• Seedlings and young plants will also benefit from a compost tea spray every 3-4 days for a phosphorous boost, which they need for the development of healthy roots.
  • Stress relief!!  You need it and so do plants, particularly when you are transplanting seedlings.  By giving them a spray with dilute compost tea you are giving them a boost of vitamin B1, which is a constituent of seaweed, and reducing transplant shock.

Fillet of a fenny snake,
In the caldron boil and bake; 
Eye of newt, and toe of frog, 
Wool of bat, and tongue of dog, 
Adder's fork, and blind-worm's sting, 
Lizard's leg, and owlet's wing,— 
For a charm of powerful trouble, 
Like a hell-broth boil and bubble. 
Double, double toil and trouble; 
Fire burn, and caldron bubble. 
Macbeth, William Shakespeare

For information on COMPOSTING(cold)  and HOT COMPOSTING got to previous posts - simply use the SEARCH box.  Di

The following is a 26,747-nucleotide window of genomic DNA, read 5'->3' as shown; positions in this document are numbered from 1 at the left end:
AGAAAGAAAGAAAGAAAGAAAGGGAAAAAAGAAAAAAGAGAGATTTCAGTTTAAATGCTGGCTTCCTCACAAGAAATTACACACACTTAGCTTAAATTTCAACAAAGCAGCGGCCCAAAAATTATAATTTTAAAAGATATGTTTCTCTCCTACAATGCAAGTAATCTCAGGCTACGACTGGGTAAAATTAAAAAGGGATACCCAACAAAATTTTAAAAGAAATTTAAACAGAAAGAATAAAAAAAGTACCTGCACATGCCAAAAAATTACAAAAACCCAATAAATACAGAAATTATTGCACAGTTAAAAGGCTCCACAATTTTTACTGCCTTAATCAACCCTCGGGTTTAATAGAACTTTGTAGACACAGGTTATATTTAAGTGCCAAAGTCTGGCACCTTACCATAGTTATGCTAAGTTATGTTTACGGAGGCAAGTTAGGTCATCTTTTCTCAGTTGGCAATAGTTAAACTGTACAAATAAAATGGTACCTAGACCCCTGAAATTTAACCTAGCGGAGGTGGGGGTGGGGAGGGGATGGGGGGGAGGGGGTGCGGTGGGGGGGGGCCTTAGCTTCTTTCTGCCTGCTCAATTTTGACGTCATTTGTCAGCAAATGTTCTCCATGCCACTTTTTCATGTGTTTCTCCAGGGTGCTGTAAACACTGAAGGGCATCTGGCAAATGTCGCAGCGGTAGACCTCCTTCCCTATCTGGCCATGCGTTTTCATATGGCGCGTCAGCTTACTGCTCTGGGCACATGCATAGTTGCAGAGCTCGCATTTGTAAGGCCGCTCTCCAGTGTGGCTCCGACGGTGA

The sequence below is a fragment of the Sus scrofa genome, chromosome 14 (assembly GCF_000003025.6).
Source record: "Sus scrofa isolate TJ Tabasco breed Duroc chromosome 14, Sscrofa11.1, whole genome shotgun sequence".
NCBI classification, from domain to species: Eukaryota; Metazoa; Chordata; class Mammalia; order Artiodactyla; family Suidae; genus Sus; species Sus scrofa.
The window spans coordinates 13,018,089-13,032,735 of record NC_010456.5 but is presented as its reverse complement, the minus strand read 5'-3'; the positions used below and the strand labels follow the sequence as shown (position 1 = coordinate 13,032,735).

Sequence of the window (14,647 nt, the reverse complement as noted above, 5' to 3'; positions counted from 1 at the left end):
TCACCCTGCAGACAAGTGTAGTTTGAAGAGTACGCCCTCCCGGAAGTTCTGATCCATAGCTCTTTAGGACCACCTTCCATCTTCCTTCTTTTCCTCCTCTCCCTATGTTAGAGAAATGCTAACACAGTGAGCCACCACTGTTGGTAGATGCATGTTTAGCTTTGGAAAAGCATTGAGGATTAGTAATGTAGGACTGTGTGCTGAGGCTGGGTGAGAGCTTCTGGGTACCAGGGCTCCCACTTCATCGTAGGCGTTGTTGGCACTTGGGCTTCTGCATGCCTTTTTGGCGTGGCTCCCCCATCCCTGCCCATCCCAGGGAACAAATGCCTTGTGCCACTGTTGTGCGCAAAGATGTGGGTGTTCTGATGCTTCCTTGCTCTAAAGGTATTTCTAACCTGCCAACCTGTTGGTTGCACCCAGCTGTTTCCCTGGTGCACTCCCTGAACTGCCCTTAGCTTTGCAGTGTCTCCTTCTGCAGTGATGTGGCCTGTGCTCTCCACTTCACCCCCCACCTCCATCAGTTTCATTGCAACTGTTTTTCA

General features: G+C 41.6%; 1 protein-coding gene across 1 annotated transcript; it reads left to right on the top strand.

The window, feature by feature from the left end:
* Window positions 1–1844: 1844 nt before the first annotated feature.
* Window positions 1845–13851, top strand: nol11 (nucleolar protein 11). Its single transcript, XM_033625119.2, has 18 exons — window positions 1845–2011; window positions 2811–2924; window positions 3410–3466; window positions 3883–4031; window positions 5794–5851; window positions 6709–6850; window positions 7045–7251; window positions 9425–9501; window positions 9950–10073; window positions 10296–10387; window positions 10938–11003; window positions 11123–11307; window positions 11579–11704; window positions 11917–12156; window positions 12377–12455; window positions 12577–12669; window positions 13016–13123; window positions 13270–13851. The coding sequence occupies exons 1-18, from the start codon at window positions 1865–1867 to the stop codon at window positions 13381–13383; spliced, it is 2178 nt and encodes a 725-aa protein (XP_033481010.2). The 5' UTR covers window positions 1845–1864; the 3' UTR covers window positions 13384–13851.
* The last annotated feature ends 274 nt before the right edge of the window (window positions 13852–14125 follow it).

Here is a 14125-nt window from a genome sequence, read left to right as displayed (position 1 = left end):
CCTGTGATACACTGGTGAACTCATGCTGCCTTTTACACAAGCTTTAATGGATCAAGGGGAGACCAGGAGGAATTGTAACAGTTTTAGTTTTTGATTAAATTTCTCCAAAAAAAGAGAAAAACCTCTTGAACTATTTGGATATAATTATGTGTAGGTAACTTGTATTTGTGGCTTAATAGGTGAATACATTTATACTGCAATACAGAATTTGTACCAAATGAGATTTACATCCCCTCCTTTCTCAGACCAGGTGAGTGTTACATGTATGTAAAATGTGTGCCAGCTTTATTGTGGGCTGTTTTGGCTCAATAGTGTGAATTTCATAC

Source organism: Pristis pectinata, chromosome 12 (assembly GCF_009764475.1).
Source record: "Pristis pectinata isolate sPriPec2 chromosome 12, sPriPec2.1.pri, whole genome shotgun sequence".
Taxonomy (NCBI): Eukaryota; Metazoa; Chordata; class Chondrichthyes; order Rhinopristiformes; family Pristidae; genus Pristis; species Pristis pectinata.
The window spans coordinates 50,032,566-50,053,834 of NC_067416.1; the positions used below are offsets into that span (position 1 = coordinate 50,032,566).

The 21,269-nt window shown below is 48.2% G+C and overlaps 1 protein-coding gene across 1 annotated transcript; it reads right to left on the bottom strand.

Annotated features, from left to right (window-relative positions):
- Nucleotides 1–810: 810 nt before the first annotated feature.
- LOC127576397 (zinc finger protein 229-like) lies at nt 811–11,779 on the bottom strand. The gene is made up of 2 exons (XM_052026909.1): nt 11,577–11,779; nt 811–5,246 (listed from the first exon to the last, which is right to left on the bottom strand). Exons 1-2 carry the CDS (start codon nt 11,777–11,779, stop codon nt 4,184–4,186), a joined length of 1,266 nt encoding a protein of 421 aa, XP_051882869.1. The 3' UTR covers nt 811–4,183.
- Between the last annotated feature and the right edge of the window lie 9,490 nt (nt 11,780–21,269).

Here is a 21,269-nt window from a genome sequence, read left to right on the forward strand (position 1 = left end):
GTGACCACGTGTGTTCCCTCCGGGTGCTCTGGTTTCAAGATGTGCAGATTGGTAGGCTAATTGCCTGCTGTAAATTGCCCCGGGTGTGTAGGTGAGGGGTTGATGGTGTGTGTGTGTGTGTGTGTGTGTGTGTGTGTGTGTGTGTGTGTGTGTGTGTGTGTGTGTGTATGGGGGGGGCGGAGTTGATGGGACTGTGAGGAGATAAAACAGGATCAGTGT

Saturday, November 12, 2011

Spring in Sydney

Vaucluse House

I have been down in Sydney for a few weeks being with my youngest daughter while she waited for the birth of her first child. It wasn't an arduous task for me (she probably has a different viewpoint!) - because November has always been my favourite month in Sydney.  Winter  has finally blown away, the ocean sparkles, the scent of star jasmine (Trachelospermum jasminoides) fills the air and the harbour foreshores are given a 'blue rinse' with the magnificence of flowering jacaranda trees. Every now and again you catch an accidental/inspired collection of flowering plants that just puts a smile on your face.  Try a jacaranda next to the scarlet of an Illawarra flame tree, next to the golden yellow of a silky oak, next to the creamy white of a melaleuca with crimson bougainvillea spilling over a sandstone wall? Nature, weaving magic.

Ladies Baths, Coogee